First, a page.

But if these symptoms are not arising out of fear, then they are not in fact anxiety.

When we mislabel our body’s signals as fear, we create a vicious cycle where our belief that we are actually scared further increases the symptoms we are experiencing.

But with practice, we can learn to pay attention to our bodies and catch these feelings as soon as they start taking over.  And we can learn to ask ourselves: Is this fear or am I just overwhelmed?

Overwhelm is high sensitivity.  Going to a party with bright lights and noise.  An abundance of perfume, cologne, and hair spray in the air.  Navigating an ever-changing lineup of strange faces talking at you and responding to those faces without having time to think.  Children running around erratically and unpredictably.  Becoming tense, flustered, and overwhelmed.  That is high sensitivity.

Fear is anxiety.  Going to a party and worrying about what people will think of you.  Being scared that you won’t find anyone to talk to.  Being scared that someone will notice you getting flustered and overwhelmed.  Being scared of the loud drunks who remind you of past abuse.  Your body going in fight-or-flight at the hint of conflict over the course of a random conversation.  That is anxiety.

3. Recharging Versus Avoidance

Because of our brains working extra hard at processing everything and because of the constant overarousal, highly sensitive people need more time to rest and recharge in quiet solitude than non-HSPs.

People who are not knowledgeable about high sensitivity will often assume that our attempt to seek rest is “avoidance” due to anxiety.  Our need for quiet seems excessive and abnormal to them, simply because it’s more than what they need.  However, our need for rest is natural and absolutely essential for our well-being.  Without it, we subject ourselves to an overwhelming amount of stress, which in turn makes us more vulnerable to anxiety and depression.

Balancing periods of rest with periods of being out in the world is a sign of a healthy highly sensitive person.  A healthy highly sensitive person says no to low priority activities in order to make time for rest and in order to have energy for those activities that are most important to her.

Avoiding activities due to worry or fear is a sign of anxiety.

High Sensitivity Is Something We Accept And Embrace

Anxiety Is Something We Manage And Push Through

Highly Sensitive Person is who we are.

High sensitivity is a genetic trait that some of us are born with.  It’s a trait that comes with positives and negatives.  We can learn to live with the trait so that we get the full benefits of the positives and minimize the negatives.

But we can’t make this trait go away.  Although some people might choose to suppress their high sensitivity with medications, high sensitivity is not a disease to be cured.

It’s just the kind of person we are.

Accept it.  Become friends with it.  Embrace it.

Fear is also natural.  Human beings need fear to warn us of threats.  It’s only when fear and stress get out of control, when they keep you from living your best life, that it becomes a problem.  But even then, you can learn to manage your anxiety.  You can learn to regain control.  You can learn to push through when anxiety is standing in your way.

If you are a highly sensitive person with anxiety, first and foremost, stop fighting your high sensitivity.  Instead, put your energy into creating a life that your highly sensitive self will thrive in.  A life you love.  And let me emphasize the YOU here.  A life YOU love – and not the life the non-HSP society has taught you that you should love.

Secondarily, put your energy into addressing any fears and anxiety that are standing in the way of creating YOUR best life.  That is the anxiety worth pushing through.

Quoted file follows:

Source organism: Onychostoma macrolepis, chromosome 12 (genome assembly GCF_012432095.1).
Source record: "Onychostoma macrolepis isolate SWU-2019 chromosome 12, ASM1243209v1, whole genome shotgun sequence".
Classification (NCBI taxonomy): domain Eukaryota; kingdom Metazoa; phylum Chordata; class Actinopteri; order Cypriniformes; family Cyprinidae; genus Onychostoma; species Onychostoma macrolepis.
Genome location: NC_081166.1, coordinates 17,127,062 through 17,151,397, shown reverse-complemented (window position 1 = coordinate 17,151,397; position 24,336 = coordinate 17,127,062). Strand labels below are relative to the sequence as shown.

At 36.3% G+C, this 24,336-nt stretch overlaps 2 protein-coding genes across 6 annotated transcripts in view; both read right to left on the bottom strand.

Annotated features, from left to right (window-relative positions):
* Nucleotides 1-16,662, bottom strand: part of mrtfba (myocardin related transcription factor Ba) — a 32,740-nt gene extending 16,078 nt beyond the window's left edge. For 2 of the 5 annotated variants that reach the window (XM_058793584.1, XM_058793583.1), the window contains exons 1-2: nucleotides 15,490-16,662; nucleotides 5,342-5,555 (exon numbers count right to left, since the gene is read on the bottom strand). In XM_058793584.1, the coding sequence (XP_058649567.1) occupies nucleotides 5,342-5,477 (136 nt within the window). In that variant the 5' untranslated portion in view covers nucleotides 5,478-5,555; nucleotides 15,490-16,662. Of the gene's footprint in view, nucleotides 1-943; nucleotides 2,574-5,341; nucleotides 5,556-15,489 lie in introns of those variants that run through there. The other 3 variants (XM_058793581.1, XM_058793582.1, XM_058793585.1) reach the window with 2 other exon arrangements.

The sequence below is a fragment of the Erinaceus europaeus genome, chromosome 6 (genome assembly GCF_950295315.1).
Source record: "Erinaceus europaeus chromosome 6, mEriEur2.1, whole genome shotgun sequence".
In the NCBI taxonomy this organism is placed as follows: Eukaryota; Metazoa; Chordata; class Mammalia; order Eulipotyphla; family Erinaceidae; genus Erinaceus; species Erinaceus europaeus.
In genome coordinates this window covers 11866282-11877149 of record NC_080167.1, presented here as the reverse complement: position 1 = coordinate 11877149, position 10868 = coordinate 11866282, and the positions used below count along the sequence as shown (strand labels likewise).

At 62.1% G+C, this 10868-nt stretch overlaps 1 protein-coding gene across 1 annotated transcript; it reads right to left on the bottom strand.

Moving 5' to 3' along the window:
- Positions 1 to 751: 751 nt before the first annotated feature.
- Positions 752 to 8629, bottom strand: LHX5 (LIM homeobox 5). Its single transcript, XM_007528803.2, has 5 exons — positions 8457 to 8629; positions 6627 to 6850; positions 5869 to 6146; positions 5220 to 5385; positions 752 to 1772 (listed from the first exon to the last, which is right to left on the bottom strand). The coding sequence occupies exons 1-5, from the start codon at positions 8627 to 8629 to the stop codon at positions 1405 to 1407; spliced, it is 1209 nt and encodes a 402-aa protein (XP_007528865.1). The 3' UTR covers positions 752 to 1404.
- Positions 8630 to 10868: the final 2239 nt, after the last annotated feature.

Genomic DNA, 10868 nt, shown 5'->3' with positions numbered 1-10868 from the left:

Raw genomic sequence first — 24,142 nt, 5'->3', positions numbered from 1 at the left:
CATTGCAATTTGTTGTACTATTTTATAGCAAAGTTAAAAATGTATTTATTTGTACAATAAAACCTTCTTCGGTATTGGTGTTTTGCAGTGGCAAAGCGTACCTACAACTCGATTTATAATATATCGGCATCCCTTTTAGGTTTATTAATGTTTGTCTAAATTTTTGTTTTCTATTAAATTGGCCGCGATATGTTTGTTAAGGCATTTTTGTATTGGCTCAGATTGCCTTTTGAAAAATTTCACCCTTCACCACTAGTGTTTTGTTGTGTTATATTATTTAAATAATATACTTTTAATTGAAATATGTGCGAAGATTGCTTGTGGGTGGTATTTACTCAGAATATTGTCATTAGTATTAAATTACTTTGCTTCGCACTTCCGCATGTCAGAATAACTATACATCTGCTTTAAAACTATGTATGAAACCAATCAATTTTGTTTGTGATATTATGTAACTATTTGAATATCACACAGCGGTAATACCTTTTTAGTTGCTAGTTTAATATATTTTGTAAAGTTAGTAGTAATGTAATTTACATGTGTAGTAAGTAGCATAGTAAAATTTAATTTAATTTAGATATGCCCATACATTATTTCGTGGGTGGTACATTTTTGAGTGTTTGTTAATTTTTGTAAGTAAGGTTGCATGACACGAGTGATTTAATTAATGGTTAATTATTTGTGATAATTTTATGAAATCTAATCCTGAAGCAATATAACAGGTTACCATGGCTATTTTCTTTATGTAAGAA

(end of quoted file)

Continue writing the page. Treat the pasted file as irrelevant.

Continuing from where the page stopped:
Anxiety Products That ACTUALLY Help
7 Signs You Have HSP Anxiety

About the author 


Hi! I'm a life coach, a Certified MBTI® Practitioner, and a mentor for stressed out introverts and highly sensitive people. I used to be one myself! My mission is to help you discover your true self and create a life you ACTUALLY like.

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  1. Wow! Eyes opened!!! I was wondering though, HSPs would necessarily get hurt (ie. be put in danger) more than other people… so some of these fear traits belonging to “anxiety” could actually be explained as totally rational “self care/boundaries” in an HSP…. Right? For instance, it’s reaaonable to be afraid the party is not going to be a good time for you & stay home out of fear of being overwhelmed – that seems like a healthy response for an HSP!
    Thanks for this article!

    1. Hi Laura-Lee, Thank you so much for reading and commenting! 🙂 I totally agree that HSPs will be negatively impacted by certain situations more so than non-HSPs and it’s natural for alarm bells to ring when faced with such situations.

      I guess someone could argue that there is no need to be scared of what might happen at the party though, and that ideally, we would just know what our limits are based on past experience and be able to make a rational decision about whether the benefits of going outweigh the negatives or not.

  2. I do love this article! That’s all I can say and I’m feeling overwhelmed with the thought of articulating more than just that! So I’ll say it again, I do love this article ❤️

  3. There is very difference in sensitive person and a person with anxiety. Both have different conditions and phenomenon. You clearly give the information about this difference. Every one should know this difference and then behave a person according to the most suitable way.

  4. Now I understand everything. I’m actually a HSP. Do you have a book that I can read about this or any suggestions. Thank you so much for this article.

  5. Wow, I've never actually read a description of what an HSP is… this describes me perfectly. I told someone once that I don't feel anxious in social situations, there's just too much going on and I feel overwhelmed. On the other hand, with public speaking, I developed strong anxiety after one particularly bad experience. And yet, once I got the anxiety to go away, I still felt incredibly drained and exhausted having to do public speaking. Which I guess would be the HSP part. I'm curious though, what's the difference between introversion and HSP?